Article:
Since 2007, the Association for Pet Obesity Prevention (APOP) annually surveys and reports their findings on the obesity statistics of the U.S. pet population. 2018, APOP reported 55% of dogs and 59% of cats were either classified as overweight or obese. That number had held relatively steady over the past five years.
We know pet parents aren’t doing this on purpose. Most people can’t tell if their dog or cat is overweight, especially on long hair or fluffier breeds.
One thing is for sure, being overweight can lead to a number of health problems that will not only shorten a pet’s life span but also affect their quality of life. Below are the more common ailments caused from being overweight or obese.
- Heart, respiratory, and kidney disease – Dogs that are considered to be overweight or obese run a higher risk of collapsing trachea or laryngeal paralysis. If left untreated, these conditions can cause a dog to go into respiratory distress.
- Arthritis – An overweight pet puts more pressure on joints causing the cartilage to wear down, thus leading to arthritis.
- Torn ACL – Increased weight on an ACL can be a cause of torn ACLs. In most cases, surgery is the recommended way to repair an injury like this.
- Tumors – Carrying around extra pounds increases benign fatty tumors, breast cancer, and bladder cancer, to name a few of the tumors.
- Skin diseases – Being overweight causes excess skin and skin folds to be created. Those skin folds can become irritated or infected with bacteria.
- Quality of Life – Pudgy pooches often are less active, have a hard time getting up and down, and can lose up to 2 years of their life. That’s a significant amount of time if you’re a Great Dane and your life span is 8 to 10 years. Even if you’re a Toy Poodle with a life span of 20 years, that is still 10% of your life.
The Economics of Obesity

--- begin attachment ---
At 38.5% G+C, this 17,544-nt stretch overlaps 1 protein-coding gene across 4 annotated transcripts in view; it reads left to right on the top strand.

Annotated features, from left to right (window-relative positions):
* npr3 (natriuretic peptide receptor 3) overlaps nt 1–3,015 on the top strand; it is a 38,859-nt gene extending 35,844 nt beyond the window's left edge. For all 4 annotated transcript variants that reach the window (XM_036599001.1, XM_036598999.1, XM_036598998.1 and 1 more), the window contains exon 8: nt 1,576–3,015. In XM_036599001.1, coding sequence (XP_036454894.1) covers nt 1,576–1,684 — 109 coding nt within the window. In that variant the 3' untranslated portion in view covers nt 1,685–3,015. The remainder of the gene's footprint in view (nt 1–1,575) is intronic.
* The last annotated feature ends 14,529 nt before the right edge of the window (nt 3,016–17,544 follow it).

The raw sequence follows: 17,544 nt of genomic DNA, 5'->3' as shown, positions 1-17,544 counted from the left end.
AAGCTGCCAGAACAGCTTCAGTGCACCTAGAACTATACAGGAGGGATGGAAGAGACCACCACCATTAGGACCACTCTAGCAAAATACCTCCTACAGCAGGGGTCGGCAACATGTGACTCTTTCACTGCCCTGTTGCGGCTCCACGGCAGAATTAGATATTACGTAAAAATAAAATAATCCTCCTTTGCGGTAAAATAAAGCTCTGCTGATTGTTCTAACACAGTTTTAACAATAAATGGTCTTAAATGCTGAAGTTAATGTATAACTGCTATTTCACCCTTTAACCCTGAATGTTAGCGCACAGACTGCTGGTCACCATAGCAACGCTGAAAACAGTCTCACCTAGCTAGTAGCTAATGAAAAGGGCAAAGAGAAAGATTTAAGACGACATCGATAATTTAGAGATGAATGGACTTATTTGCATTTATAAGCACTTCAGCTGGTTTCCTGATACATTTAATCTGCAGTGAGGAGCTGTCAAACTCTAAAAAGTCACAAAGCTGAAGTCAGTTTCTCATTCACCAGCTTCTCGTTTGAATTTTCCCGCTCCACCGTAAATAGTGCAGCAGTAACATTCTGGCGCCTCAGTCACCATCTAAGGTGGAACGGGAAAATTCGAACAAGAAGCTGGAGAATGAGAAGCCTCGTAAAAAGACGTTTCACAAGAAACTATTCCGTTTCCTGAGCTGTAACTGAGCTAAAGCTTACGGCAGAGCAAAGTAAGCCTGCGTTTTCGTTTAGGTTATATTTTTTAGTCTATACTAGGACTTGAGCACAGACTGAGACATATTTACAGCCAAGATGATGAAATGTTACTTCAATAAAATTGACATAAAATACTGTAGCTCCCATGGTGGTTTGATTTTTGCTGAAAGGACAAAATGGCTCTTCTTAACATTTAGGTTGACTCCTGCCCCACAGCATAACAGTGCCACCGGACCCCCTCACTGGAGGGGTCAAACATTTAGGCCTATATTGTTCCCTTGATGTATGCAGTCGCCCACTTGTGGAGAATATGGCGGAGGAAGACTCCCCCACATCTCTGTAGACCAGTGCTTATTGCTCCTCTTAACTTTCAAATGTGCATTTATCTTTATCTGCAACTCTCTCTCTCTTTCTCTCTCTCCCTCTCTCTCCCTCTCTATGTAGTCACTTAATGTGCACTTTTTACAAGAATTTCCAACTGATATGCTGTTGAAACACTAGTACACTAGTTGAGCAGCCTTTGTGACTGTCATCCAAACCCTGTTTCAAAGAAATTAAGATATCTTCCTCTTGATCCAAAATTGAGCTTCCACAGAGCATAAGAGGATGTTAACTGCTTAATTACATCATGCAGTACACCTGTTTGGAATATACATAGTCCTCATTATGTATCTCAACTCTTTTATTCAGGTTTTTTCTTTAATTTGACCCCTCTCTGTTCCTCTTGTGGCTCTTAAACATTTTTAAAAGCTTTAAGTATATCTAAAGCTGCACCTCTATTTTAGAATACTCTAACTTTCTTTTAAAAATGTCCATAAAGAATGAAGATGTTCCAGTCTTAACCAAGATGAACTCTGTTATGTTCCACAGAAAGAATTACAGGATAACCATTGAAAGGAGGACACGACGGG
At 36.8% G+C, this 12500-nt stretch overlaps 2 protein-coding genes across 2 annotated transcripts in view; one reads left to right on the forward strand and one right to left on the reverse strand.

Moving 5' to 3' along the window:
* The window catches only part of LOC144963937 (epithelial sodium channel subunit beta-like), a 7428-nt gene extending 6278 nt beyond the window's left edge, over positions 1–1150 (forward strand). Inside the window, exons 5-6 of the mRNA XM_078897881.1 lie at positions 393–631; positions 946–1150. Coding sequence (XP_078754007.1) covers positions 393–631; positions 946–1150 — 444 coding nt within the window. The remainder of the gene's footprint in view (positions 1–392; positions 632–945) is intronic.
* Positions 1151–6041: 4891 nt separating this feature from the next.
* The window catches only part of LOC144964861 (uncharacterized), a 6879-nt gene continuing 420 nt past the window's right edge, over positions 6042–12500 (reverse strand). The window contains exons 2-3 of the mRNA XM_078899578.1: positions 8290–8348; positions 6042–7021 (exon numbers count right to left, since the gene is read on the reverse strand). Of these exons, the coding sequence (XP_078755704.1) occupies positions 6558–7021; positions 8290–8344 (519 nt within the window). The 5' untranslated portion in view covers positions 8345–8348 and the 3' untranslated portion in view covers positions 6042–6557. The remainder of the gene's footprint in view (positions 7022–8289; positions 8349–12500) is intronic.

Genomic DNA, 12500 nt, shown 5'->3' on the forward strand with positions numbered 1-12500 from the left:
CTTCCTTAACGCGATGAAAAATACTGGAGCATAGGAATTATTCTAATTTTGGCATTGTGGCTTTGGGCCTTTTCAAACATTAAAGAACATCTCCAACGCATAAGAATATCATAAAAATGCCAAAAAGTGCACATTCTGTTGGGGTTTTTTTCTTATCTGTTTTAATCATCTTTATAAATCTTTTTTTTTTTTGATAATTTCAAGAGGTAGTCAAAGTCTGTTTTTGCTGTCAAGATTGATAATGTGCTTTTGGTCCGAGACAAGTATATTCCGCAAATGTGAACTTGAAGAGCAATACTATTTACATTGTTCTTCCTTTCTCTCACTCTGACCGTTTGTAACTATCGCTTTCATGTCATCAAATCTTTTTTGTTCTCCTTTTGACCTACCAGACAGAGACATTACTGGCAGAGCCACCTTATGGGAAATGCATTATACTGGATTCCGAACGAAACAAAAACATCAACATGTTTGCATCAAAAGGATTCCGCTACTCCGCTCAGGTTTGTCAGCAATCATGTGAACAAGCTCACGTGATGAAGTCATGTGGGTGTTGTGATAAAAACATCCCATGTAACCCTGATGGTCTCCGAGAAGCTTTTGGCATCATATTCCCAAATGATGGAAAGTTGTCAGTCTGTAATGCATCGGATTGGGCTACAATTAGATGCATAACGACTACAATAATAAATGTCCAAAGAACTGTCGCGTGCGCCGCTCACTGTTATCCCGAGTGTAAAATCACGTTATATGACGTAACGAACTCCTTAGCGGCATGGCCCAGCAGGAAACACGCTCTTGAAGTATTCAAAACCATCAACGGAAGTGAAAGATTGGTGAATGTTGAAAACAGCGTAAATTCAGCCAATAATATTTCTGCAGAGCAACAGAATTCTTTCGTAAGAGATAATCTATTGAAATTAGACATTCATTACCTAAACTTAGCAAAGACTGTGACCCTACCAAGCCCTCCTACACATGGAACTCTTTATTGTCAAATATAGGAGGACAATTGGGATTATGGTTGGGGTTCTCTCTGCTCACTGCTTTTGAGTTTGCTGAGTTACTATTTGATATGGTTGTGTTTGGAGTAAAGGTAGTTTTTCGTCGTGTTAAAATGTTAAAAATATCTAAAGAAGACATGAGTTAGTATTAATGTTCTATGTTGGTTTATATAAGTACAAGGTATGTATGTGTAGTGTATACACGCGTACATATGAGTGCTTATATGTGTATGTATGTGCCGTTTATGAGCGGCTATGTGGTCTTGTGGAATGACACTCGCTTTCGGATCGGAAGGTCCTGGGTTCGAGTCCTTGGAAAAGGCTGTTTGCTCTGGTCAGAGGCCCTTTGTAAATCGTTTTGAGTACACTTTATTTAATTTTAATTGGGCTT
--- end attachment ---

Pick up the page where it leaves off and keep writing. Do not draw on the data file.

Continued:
It’s estimated that American pet parents spend upwards of 100+ million dollars in medical expenses that could have been avoided by helping your pets stay at an optimal weight. Imagine what owners could save by switch from human food treats to leaner dog treats. It’s financially worth serious consideration to make better nutrition and lifestyle decisions for your pet.
What You Can Do About Pet Obesity
The knee jerk reaction to help your pet lose weight is to decrease food, but too little food can be just as dangerous as too much food. Talk to your veterinarian about options to help your pooch shed the extra pounds. There are a lot of dog foods on the market that claim to help with weight loss, and it’s hard to tell what brands are reputable or misleading. Your veterinarian will better understand what your specific breed will need to lose extra pounds and help maintain its optimal weight.
Increase the amount of exercise your pet gets. This could mean longer walks or more walks during the day. You may also consider play dates with neighbor dogs or sending your dog to day camp for increased exercise and social time.
We know how hard it can be when those wide, pleading eyes are begging for some of your delicious crackers or pepperoni sticks, but a little tough love can go a long way to helping your pet live a better, healthier life.